How predictable is technological progress?

Predicting the evolution of technology allow us to make better investments and policies.

Research Policy 45, 647 (2016)

D. Farmer, F. Lafond

LQ placeholderPredicting the evolution of technology allow us to make better investments and policies.

Recently it has become clear that many technologies follow a generalized version of Moore's law, i.e. costs tend to drop exponentially, at different rates that depend on the technology. Here we formulate Moore's law as a correlated geometric random walk with drift, and apply it to historical data on 53 technologies. We derive a closed form expression approximating the distribution of forecast errors as a function of time. Based on hind-casting experiments we show that this works well, making it possible to collapse the forecast errors for many different technologies at different time horizons onto the same universal distribution. This is valuable because it allows us to make forecasts for any given technology with a clear understanding of the quality of the forecasts. As a practical demonstration we make distributional forecasts at different time horizons for solar photovoltaic modules, and show how our method can be used to estimate the probability that a given technology will outperform another technology at a given point in the future.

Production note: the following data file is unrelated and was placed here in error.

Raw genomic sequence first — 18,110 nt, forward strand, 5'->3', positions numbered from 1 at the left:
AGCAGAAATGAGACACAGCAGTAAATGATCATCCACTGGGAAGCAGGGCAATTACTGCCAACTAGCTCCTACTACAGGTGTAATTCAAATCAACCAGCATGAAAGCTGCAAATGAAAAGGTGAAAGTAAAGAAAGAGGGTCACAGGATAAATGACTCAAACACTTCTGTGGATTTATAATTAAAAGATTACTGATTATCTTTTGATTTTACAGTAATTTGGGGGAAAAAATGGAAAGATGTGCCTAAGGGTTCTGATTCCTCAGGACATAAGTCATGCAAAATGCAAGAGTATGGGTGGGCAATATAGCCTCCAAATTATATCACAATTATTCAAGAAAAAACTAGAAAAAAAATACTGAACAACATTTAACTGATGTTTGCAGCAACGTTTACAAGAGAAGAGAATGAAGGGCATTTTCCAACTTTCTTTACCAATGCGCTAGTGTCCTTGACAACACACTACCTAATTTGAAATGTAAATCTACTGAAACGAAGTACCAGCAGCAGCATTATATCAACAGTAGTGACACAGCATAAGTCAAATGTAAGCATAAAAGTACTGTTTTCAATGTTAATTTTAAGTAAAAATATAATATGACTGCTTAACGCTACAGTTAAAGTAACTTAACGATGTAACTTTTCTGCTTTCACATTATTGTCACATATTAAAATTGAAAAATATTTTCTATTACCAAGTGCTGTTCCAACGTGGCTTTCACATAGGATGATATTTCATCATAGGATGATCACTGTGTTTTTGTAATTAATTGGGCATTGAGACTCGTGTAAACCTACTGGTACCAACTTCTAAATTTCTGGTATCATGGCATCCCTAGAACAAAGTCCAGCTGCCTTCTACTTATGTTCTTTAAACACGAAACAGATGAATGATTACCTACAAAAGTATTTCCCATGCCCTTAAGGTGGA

LQ placeholder

How predictable is technological progress?

D. Farmer, F. Lafond

Research Policy

1 / 123 papers